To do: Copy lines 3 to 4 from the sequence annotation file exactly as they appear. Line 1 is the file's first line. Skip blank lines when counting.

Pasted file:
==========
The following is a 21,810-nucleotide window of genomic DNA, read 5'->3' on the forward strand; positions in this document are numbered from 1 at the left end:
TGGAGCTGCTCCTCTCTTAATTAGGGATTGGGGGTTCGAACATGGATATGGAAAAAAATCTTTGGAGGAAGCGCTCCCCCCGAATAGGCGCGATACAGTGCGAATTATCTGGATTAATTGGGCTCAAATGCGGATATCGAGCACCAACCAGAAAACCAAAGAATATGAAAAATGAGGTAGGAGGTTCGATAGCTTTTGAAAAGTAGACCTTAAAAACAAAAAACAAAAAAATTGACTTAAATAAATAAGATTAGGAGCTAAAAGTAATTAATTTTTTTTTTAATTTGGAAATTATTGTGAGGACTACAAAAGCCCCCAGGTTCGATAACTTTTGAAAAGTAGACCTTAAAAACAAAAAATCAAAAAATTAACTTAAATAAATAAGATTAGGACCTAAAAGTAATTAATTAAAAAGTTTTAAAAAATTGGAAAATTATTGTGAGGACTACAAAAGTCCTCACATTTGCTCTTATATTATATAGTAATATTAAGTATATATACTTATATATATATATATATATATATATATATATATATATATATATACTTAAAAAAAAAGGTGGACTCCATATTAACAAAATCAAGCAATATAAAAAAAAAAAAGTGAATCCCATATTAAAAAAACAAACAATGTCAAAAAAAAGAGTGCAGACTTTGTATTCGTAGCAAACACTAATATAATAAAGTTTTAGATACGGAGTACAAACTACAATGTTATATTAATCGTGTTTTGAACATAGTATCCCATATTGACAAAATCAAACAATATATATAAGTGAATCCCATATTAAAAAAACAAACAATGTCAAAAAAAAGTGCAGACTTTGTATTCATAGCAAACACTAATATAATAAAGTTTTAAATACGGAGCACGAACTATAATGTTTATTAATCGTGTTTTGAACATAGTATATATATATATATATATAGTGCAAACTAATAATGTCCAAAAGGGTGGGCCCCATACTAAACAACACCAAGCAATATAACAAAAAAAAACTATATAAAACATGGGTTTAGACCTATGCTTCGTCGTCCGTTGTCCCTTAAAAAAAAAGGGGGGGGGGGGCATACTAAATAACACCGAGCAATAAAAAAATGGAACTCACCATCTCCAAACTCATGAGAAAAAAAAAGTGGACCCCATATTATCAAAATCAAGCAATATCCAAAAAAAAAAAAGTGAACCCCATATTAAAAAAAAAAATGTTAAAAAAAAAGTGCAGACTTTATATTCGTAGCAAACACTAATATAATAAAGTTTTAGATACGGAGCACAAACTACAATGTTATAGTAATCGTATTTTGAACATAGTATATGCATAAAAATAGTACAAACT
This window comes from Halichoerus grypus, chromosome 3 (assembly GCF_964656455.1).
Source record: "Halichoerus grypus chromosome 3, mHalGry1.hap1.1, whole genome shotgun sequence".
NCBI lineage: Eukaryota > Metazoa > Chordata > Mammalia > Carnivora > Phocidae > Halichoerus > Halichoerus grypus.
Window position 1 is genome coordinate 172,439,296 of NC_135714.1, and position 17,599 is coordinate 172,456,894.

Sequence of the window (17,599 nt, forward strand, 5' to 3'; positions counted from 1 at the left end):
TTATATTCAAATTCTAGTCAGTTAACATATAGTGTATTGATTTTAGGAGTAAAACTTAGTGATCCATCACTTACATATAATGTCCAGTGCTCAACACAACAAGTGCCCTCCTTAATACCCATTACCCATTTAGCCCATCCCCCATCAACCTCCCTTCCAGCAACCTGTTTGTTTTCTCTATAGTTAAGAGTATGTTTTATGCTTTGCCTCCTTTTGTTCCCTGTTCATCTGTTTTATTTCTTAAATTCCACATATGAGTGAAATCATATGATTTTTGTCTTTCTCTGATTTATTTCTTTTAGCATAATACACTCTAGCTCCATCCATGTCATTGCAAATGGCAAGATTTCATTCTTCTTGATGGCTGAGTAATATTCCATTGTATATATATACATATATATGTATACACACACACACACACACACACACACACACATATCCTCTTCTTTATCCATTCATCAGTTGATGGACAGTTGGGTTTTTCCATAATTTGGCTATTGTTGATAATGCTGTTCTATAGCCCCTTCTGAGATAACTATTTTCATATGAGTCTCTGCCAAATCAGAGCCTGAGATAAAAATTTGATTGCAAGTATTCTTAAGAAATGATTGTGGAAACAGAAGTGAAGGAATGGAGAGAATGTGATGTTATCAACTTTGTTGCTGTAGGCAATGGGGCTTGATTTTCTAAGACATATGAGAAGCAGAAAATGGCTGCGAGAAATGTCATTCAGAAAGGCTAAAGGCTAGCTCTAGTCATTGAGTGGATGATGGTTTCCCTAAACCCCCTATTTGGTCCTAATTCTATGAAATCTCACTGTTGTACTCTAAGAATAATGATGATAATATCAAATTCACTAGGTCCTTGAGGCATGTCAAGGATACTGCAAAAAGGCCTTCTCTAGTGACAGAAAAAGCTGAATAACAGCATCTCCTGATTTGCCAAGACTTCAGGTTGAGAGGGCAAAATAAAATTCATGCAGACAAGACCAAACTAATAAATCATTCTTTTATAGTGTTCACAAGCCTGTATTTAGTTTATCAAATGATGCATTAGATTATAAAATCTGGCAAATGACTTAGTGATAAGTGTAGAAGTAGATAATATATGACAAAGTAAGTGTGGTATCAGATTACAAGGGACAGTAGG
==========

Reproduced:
This window comes from Halichoerus grypus, chromosome 3 (assembly GCF_964656455.1).
Source record: "Halichoerus grypus chromosome 3, mHalGry1.hap1.1, whole genome shotgun sequence".